That’s right the rumors are true: the federal government has fully acknowledged that it can no longer tolerate outdated hiring processes. Director of the U.S. Office of Personnel Management John Berry says in an interview with Wired.com, “Many of our policies and practices are – I wouldn’t go so far back as the 19th century, but certainly the 1950s in terms of their approach. Our hiring, for instance, has become so cumbersome and so complicated that it is a nightmare…we need to make that simpler…allowing people a fair shot at a federal job.” And while Gen Y might enjoy retro for costume parties, today’s younger job seekers prefer a job seeking experience that blends with today’s transparent, anytime, anywhere environment.
Director Berry believes that these young people have much more to offer the feds than just a replacement for baby boomers, whose retirements remain uncertain due to the economy. “When Neil Armstrong walked on the moon, the average age of the federal workers who were at Mission Control – the people who got him there safely and got him home – was in the late twenties,” Barry said. “We’re not the first generation to try to involve young folks…the government did it very effectively in the 60s, and those people produced miracles.”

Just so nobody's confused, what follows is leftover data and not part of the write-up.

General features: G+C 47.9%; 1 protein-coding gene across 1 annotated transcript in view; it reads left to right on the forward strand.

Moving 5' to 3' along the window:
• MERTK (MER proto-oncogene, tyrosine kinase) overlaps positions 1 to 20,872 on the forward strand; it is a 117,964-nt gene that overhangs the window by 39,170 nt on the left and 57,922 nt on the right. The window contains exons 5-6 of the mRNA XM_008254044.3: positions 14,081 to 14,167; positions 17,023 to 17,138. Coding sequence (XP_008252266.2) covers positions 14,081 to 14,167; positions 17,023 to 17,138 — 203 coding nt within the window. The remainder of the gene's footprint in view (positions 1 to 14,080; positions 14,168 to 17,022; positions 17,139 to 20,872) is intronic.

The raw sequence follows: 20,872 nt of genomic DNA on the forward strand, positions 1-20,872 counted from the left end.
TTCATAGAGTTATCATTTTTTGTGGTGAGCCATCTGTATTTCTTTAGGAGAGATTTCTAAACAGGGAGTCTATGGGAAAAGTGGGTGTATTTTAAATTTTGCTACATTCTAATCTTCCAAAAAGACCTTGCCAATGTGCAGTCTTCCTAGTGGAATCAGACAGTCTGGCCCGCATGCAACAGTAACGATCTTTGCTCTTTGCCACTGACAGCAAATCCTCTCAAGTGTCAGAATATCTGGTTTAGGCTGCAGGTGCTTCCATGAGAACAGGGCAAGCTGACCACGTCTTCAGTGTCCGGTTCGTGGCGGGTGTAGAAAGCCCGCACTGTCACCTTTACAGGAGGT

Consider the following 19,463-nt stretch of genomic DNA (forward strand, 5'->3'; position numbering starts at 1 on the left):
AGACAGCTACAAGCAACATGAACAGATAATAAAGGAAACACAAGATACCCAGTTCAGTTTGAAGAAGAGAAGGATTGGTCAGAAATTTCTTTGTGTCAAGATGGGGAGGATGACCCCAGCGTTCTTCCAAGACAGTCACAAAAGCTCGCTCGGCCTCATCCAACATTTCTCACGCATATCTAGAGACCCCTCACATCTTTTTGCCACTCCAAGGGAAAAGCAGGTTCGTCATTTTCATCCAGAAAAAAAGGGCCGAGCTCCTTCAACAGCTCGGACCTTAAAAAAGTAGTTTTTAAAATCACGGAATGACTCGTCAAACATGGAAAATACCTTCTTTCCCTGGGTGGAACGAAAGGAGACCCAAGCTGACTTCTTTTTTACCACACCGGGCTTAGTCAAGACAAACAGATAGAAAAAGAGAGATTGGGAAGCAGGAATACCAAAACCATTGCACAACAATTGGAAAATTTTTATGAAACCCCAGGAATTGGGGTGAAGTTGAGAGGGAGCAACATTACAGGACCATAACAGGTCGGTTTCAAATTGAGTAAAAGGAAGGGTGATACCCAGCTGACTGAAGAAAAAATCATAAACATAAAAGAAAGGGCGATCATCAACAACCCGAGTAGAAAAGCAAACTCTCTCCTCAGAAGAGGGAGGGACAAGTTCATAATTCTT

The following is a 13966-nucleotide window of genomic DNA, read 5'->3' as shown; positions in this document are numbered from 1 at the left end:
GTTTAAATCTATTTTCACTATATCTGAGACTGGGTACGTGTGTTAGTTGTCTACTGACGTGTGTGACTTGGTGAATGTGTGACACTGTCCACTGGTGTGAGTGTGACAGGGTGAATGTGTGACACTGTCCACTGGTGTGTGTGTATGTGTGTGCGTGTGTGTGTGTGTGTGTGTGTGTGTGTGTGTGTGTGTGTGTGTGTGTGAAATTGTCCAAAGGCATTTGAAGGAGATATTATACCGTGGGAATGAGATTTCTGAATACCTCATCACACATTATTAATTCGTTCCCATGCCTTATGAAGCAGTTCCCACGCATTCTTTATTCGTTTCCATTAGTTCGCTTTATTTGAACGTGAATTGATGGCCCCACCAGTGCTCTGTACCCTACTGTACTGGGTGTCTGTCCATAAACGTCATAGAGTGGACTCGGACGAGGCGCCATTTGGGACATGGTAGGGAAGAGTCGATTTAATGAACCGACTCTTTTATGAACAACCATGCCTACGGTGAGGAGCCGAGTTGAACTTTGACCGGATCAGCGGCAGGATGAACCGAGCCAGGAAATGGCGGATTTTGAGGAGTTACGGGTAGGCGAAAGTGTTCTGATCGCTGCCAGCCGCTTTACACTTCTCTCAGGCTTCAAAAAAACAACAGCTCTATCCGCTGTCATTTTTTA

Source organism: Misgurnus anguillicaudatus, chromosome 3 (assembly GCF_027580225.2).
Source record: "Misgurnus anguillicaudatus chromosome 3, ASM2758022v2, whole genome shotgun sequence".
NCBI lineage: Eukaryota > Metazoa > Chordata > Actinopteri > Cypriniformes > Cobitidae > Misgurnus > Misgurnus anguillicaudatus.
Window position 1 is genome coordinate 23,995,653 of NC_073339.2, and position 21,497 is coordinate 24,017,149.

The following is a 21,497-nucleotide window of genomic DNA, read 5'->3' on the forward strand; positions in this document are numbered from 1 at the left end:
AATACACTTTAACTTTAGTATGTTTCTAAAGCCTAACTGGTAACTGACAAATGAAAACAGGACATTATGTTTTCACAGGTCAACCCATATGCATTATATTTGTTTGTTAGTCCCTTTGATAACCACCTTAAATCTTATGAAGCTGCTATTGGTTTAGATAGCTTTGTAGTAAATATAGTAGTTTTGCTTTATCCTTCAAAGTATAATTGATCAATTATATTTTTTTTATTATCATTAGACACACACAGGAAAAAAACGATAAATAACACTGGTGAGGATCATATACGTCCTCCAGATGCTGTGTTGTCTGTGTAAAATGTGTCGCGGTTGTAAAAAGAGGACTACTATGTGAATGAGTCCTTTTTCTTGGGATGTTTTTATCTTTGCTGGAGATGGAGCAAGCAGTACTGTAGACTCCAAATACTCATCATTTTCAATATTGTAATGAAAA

A draft plan (PDF) written by OPM to make the federal government the model employer is currently online and comments from the public are encouraged. The four overall strategic goals include, recruiting and hiring the most talented, providing the tools necessary to help federal employees succeed in their careers, hold leaders and workforce accountable for results and reward those with exemplary performance. Do you think the government is on its way to being “America’s best employer?”